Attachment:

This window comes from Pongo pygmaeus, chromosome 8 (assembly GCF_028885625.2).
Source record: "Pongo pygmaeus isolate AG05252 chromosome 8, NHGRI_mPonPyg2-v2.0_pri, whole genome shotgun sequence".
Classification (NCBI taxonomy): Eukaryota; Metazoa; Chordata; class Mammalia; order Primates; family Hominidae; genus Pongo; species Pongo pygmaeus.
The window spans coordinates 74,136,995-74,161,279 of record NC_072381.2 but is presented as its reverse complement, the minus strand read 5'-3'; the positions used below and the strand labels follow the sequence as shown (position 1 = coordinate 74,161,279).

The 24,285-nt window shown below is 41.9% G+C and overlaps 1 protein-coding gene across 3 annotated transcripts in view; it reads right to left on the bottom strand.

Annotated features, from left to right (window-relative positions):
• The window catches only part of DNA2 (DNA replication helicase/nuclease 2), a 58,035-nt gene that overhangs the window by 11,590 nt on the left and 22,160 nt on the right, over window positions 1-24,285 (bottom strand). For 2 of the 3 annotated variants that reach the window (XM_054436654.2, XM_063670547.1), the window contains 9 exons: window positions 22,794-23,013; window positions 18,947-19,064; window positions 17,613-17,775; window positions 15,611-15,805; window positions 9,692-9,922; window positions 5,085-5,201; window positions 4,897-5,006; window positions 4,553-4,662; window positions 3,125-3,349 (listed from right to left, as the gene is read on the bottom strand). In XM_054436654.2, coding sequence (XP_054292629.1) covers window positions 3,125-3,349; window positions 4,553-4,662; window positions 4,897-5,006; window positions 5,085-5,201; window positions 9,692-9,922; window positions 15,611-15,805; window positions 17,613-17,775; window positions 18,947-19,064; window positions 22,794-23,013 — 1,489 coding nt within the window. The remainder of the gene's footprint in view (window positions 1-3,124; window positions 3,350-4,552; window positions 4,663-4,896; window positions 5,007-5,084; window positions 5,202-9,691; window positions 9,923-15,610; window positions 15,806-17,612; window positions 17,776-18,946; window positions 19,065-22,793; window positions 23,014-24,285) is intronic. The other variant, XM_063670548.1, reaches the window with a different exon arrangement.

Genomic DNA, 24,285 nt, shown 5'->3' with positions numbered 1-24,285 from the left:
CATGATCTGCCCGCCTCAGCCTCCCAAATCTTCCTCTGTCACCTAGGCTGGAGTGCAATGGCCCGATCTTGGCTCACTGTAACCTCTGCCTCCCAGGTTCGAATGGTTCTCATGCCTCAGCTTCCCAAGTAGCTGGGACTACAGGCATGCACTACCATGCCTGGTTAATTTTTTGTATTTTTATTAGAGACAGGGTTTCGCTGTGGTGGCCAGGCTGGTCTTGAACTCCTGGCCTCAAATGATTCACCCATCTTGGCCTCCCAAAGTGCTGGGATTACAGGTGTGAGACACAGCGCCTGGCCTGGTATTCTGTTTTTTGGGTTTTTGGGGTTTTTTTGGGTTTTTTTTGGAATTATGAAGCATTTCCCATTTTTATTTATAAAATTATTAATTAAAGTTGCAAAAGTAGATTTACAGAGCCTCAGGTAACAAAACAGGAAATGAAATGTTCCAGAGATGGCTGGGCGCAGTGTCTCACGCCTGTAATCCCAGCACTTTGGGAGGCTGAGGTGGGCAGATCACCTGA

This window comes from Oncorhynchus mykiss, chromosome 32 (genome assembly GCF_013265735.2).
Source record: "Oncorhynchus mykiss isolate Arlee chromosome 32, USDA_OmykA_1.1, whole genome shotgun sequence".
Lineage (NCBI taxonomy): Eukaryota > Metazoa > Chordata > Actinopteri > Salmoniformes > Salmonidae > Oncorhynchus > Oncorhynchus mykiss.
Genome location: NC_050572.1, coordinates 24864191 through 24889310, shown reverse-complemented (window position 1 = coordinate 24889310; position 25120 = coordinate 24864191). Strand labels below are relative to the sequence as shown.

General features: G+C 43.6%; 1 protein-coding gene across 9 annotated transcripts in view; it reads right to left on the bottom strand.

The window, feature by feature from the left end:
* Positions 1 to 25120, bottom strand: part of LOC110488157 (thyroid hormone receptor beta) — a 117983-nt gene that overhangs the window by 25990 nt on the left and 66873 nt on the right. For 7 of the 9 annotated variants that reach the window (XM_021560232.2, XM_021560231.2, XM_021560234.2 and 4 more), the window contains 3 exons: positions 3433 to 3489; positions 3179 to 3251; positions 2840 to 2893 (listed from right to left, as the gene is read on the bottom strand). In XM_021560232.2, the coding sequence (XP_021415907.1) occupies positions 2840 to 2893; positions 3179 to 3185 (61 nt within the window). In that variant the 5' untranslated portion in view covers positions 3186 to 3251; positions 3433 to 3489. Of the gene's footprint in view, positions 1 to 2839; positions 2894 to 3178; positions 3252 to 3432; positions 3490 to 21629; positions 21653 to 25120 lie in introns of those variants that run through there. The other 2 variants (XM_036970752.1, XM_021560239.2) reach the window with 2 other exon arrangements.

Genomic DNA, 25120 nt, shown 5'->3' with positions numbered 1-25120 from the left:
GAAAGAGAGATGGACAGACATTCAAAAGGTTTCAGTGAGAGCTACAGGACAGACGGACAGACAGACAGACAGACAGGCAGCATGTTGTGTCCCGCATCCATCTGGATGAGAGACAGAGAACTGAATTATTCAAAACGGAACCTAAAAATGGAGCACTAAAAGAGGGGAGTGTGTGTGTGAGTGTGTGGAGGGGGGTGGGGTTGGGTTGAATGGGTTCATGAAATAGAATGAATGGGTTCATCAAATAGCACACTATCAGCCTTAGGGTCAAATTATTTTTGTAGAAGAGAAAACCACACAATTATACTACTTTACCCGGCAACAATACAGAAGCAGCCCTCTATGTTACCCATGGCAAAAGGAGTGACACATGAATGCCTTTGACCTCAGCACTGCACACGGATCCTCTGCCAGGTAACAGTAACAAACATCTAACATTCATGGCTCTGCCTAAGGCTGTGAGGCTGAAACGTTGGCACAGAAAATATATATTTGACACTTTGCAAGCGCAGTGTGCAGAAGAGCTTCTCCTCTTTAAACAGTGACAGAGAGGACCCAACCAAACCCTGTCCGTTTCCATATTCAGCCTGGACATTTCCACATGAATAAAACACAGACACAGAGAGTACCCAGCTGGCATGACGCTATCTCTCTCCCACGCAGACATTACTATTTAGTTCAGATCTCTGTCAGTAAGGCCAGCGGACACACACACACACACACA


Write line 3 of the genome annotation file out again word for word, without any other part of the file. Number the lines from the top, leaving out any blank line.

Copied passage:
Classification (NCBI taxonomy): Eukaryota; Metazoa; Chordata; class Mammalia; order Primates; family Hominidae; genus Pongo; species Pongo pygmaeus.